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Asheville Office of Sustainability shares results of recent food waste audit

Originally posted at the City of Asheville’s website by Polly McDaniel

Did you know that in the US nearly 40% of food is wasted, clogging our landfills and costing us over $408 billion annually?! The City of Asheville is working hard to think of solutions to reduce our waste and save our food.

The City of Asheville’s Office of Sustainability, in partnership with Sanitation and Buncombe County, recently audited waste at three Asheville Parks & Recreation facilities while they were hosting Asheville City Schools’ learning PODS. This data is being used to learn more about how much and what types of materials are thrown away at public facilities and collect important information to build the case for future changes.

  

One recreation center already requested additional recycling bins and will be supporting staff in improving recycling.  At another site, the City will be trialing a food scrap drop off to compost organic materials.

Almost half of the garbage in the facilities audited was organic material (food scraps and other plant-derived products that will break down naturally), nearly all of which was food waste. By preventing food waste in your home or business, rescuing surplus food for donation and composting food scraps instead of landfilling them, our community could reduce the amount of landfill garbage by half!!

Asheville food waste audut chart

This work is being conducted in collaboration with the Natural Resources Defense Council and the southeastern cohort of NRDC’s Food Matters program, comprised of Asheville and four other cities tackling food waste (Atlanta, Memphis, Nashville, and Orlando). 

Here are some ideas for you to take action at your home or business.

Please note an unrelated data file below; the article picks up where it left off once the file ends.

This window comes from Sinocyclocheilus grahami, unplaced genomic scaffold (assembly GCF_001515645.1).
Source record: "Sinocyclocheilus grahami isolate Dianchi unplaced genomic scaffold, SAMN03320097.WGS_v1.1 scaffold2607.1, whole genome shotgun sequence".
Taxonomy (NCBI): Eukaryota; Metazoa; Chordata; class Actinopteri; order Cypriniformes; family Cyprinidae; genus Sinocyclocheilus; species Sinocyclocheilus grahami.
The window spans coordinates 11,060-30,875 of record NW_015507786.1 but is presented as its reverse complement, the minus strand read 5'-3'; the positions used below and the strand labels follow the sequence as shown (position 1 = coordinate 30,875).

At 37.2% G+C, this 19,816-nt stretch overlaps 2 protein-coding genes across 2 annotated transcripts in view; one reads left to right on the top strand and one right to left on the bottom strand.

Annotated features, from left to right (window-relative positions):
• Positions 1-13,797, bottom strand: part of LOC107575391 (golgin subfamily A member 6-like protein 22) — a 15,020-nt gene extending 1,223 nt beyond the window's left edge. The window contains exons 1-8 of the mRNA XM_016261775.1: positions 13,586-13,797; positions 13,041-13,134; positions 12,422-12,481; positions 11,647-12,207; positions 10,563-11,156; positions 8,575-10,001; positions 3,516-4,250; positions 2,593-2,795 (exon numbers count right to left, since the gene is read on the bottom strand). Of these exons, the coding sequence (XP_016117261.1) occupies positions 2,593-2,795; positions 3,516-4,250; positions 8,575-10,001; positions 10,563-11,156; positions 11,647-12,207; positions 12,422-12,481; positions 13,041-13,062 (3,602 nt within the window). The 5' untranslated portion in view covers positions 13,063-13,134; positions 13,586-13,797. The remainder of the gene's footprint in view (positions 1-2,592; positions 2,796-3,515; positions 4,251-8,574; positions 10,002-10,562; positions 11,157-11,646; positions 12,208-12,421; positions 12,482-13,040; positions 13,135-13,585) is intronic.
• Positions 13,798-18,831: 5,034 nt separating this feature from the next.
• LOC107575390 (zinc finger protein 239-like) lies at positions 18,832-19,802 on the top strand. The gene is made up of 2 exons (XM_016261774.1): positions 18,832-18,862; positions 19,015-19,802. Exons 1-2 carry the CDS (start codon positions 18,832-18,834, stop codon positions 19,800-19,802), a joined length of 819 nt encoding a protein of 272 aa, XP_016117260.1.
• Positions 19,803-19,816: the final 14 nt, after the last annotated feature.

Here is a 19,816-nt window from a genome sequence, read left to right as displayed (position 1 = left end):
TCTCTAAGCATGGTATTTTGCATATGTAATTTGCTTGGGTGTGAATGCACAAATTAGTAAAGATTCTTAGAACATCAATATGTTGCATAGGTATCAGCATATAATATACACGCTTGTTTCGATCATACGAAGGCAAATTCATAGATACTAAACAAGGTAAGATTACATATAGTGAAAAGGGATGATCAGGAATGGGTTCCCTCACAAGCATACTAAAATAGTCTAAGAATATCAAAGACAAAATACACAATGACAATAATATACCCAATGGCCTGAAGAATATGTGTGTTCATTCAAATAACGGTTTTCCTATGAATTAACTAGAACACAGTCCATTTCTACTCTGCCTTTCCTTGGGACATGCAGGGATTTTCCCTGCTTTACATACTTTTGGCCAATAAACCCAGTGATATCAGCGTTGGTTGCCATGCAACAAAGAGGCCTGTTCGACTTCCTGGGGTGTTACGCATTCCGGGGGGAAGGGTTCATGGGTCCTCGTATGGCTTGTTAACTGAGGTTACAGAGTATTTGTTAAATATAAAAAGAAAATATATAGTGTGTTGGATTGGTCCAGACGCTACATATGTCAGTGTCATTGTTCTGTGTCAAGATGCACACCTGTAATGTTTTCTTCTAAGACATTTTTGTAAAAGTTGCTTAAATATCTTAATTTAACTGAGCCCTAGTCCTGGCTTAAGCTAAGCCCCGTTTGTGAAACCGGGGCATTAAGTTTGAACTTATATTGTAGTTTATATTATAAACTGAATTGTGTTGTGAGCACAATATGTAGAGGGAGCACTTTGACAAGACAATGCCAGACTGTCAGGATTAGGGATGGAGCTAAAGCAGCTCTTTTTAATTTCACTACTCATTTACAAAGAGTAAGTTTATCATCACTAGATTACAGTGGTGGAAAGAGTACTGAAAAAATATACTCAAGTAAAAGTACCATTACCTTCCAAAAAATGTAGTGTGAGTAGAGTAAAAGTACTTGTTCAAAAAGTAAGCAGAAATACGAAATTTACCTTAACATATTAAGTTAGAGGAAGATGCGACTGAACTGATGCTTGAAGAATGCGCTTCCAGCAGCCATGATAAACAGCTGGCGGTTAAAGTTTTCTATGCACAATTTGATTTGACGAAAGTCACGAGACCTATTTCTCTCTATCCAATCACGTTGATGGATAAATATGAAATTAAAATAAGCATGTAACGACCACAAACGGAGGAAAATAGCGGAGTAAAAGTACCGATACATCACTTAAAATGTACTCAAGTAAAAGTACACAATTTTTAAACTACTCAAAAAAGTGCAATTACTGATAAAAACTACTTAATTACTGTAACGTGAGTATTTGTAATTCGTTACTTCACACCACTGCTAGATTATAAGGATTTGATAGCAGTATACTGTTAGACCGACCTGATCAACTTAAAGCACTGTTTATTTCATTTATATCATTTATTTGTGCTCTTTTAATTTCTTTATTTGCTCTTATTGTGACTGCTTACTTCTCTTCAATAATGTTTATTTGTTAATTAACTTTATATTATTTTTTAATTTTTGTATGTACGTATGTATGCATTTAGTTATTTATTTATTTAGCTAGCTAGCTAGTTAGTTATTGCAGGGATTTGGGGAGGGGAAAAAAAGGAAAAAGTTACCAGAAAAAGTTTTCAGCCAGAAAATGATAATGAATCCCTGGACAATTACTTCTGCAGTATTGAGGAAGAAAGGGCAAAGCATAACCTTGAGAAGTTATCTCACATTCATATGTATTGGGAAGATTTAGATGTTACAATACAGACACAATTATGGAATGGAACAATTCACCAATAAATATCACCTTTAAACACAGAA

• Use this handy resource to conduct your own home food waste audit. It’s amazing what you discover when you take the time to track your food waste — you’ll find quick and easy ways to make little changes that have a big impact!

  • Date labels on food can be tricky! Best/use by dates are intended to predict peak quality, not food safety. Exception: dates on baby formula are regulated and should be followed. Your nose knows! Sight, taste and smell are the best indicators of food safety.
  • Plan your grocery trips. Have a good list and recipes in mind before you shop to avoid over-purchasing items that might go bad in your fridge
  • Freeze it! Freezing food is a great way to extend shelf life on items like bread, eggs, meats, fruits, veggies, and dairy products… even butter and nuts!
  • Compost food scraps. Food waste is the largest part of our landfills and creates methane, a powerful global warming pollutant. Composted food scraps create healthy soil!

Learn about composting in Asheville, workshops, events, materials giveaways, and more!  Visit Asheville Greenworks’ composting page HERE.

For more information and food waste reduction resources, check out Food Waste Solutions WNC at WNCfoodwaste.org, on social media @wncfoodwaste and by following this hashtag #savethefoodAVL.

 

City of Asheville supporting governance

Resolution 14-27 Establishing a Waste Reduction Goal

Resolution 17-257 Asheville’s 2017 Food Policy Action Plan

Resolution 20-25 Declaration of a Climate Emergency

To learn more about sustainability initiatives, visit the City of Asheville’s website and sign up for the Office of Sustainability’s quarterly newsletter. 

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